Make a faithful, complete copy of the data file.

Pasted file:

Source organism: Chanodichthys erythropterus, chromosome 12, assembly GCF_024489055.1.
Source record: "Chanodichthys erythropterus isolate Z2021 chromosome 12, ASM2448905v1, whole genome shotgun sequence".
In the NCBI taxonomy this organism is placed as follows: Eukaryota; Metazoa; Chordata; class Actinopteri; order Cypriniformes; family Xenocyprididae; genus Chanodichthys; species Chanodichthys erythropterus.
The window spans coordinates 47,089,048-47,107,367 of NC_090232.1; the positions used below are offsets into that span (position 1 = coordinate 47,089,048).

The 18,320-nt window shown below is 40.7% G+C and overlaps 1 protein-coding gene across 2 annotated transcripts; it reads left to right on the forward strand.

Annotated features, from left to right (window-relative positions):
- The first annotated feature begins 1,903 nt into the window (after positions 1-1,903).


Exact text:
Source organism: Chanodichthys erythropterus, chromosome 12, assembly GCF_024489055.1.
Source record: "Chanodichthys erythropterus isolate Z2021 chromosome 12, ASM2448905v1, whole genome shotgun sequence".
In the NCBI taxonomy this organism is placed as follows: Eukaryota; Metazoa; Chordata; class Actinopteri; order Cypriniformes; family Xenocyprididae; genus Chanodichthys; species Chanodichthys erythropterus.
The window spans coordinates 47,089,048-47,107,367 of NC_090232.1; the positions used below are offsets into that span (position 1 = coordinate 47,089,048).

The 18,320-nt window shown below is 40.7% G+C and overlaps 1 protein-coding gene across 2 annotated transcripts; it reads left to right on the forward strand.

Annotated features, from left to right (window-relative positions):
- The first annotated feature begins 1,903 nt into the window (after positions 1-1,903).